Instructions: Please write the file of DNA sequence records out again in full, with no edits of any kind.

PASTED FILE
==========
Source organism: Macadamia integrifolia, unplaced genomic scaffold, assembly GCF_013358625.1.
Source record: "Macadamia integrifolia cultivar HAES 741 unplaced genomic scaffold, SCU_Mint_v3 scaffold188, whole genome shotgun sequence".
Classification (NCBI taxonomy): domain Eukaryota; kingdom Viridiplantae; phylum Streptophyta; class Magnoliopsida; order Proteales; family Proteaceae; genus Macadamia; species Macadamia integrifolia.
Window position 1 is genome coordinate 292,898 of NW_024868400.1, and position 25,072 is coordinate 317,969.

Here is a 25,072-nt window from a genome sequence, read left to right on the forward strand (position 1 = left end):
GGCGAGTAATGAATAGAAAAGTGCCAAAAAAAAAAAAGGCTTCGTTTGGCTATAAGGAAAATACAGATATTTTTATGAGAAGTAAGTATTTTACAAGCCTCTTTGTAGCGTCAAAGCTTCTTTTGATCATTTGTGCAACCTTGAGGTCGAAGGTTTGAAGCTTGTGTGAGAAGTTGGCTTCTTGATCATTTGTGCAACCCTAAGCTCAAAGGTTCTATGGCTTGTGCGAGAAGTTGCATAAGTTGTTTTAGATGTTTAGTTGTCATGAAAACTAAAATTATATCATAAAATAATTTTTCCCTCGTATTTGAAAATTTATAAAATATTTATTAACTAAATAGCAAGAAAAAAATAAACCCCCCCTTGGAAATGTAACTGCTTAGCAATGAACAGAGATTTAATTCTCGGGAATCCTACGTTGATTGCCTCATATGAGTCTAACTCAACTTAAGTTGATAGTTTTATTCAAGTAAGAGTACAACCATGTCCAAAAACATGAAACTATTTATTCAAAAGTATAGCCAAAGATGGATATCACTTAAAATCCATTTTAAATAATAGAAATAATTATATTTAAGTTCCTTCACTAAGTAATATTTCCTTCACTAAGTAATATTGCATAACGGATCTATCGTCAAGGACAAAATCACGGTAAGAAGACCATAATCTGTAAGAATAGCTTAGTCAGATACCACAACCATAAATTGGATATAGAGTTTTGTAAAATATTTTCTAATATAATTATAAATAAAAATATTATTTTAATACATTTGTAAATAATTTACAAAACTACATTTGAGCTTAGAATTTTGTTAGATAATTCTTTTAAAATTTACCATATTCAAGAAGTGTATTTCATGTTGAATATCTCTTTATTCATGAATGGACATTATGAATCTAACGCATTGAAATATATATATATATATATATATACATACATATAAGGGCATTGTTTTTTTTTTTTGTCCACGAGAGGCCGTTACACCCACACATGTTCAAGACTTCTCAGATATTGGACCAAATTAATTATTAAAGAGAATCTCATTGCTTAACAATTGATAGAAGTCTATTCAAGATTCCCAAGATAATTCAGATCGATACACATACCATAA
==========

Source organism: Macadamia integrifolia, unplaced genomic scaffold, assembly GCF_013358625.1.
Source record: "Macadamia integrifolia cultivar HAES 741 unplaced genomic scaffold, SCU_Mint_v3 scaffold188, whole genome shotgun sequence".
Classification (NCBI taxonomy): domain Eukaryota; kingdom Viridiplantae; phylum Streptophyta; class Magnoliopsida; order Proteales; family Proteaceae; genus Macadamia; species Macadamia integrifolia.
Window position 1 is genome coordinate 292,898 of NW_024868400.1, and position 25,072 is coordinate 317,969.

Here is a 25,072-nt window from a genome sequence, read left to right on the forward strand (position 1 = left end):
GGCGAGTAATGAATAGAAAAGTGCCAAAAAAAAAAAAGGCTTCGTTTGGCTATAAGGAAAATACAGATATTTTTATGAGAAGTAAGTATTTTACAAGCCTCTTTGTAGCGTCAAAGCTTCTTTTGATCATTTGTGCAACCTTGAGGTCGAAGGTTTGAAGCTTGTGTGAGAAGTTGGCTTCTTGATCATTTGTGCAACCCTAAGCTCAAAGGTTCTATGGCTTGTGCGAGAAGTTGCATAAGTTGTTTTAGATGTTTAGTTGTCATGAAAACTAAAATTATATCATAAAATAATTTTTCCCTCGTATTTGAAAATTTATAAAATATTTATTAACTAAATAGCAAGAAAAAAATAAACCCCCCCTTGGAAATGTAACTGCTTAGCAATGAACAGAGATTTAATTCTCGGGAATCCTACGTTGATTGCCTCATATGAGTCTAACTCAACTTAAGTTGATAGTTTTATTCAAGTAAGAGTACAACCATGTCCAAAAACATGAAACTATTTATTCAAAAGTATAGCCAAAGATGGATATCACTTAAAATCCATTTTAAATAATAGAAATAATTATATTTAAGTTCCTTCACTAAGTAATATTTCCTTCACTAAGTAATATTGCATAACGGATCTATCGTCAAGGACAAAATCACGGTAAGAAGACCATAATCTGTAAGAATAGCTTAGTCAGATACCACAACCATAAATTGGATATAGAGTTTTGTAAAATATTTTCTAATATAATTATAAATAAAAATATTATTTTAATACATTTGTAAATAATTTACAAAACTACATTTGAGCTTAGAATTTTGTTAGATAATTCTTTTAAAATTTACCATATTCAAGAAGTGTATTTCATGTTGAATATCTCTTTATTCATGAATGGACATTATGAATCTAACGCATTGAAATATATATATATATATATATATACATACATATAAGGGCATTGTTTTTTTTTTTTGTCCACGAGAGGCCGTTACACCCACACATGTTCAAGACTTCTCAGATATTGGACCAAATTAATTATTAAAGAGAATCTCATTGCTTAACAATTGATAGAAGTCTATTCAAGATTCCCAAGATAATTCAGATCGATACACATACCATAA